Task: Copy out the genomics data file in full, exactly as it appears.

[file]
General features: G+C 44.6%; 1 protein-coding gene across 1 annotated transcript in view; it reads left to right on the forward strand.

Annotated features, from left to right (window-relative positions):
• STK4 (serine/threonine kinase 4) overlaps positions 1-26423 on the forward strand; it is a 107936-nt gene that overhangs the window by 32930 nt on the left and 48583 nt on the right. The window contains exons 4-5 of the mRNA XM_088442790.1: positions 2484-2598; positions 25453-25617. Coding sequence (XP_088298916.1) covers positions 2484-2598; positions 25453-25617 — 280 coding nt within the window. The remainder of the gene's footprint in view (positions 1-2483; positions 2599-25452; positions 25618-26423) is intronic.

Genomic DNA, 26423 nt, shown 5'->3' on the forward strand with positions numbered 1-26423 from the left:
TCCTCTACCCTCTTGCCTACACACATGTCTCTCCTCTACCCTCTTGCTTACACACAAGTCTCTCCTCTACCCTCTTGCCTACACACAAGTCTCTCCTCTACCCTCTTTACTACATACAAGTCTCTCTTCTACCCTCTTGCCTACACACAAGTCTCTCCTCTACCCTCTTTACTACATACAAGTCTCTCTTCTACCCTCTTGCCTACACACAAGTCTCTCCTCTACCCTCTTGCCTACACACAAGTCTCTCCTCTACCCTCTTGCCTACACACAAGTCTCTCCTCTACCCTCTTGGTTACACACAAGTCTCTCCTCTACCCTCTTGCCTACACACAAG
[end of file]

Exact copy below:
General features: G+C 44.6%; 1 protein-coding gene across 1 annotated transcript in view; it reads left to right on the forward strand.

Annotated features, from left to right (window-relative positions):
• STK4 (serine/threonine kinase 4) overlaps positions 1-26423 on the forward strand; it is a 107936-nt gene that overhangs the window by 32930 nt on the left and 48583 nt on the right. The window contains exons 4-5 of the mRNA XM_088442790.1: positions 2484-2598; positions 25453-25617. Coding sequence (XP_088298916.1) covers positions 2484-2598; positions 25453-25617 — 280 coding nt within the window. The remainder of the gene's footprint in view (positions 1-2483; positions 2599-25452; positions 25618-26423) is intronic.

Genomic DNA, 26423 nt, shown 5'->3' on the forward strand with positions numbered 1-26423 from the left:
TCCTCTACCCTCTTGCCTACACACATGTCTCTCCTCTACCCTCTTGCTTACACACAAGTCTCTCCTCTACCCTCTTGCCTACACACAAGTCTCTCCTCTACCCTCTTTACTACATACAAGTCTCTCTTCTACCCTCTTGCCTACACACAAGTCTCTCCTCTACCCTCTTTACTACATACAAGTCTCTCTTCTACCCTCTTGCCTACACACAAGTCTCTCCTCTACCCTCTTGCCTACACACAAGTCTCTCCTCTACCCTCTTGCCTACACACAAGTCTCTCCTCTACCCTCTTGGTTACACACAAGTCTCTCCTCTACCCTCTTGCCTACACACAAG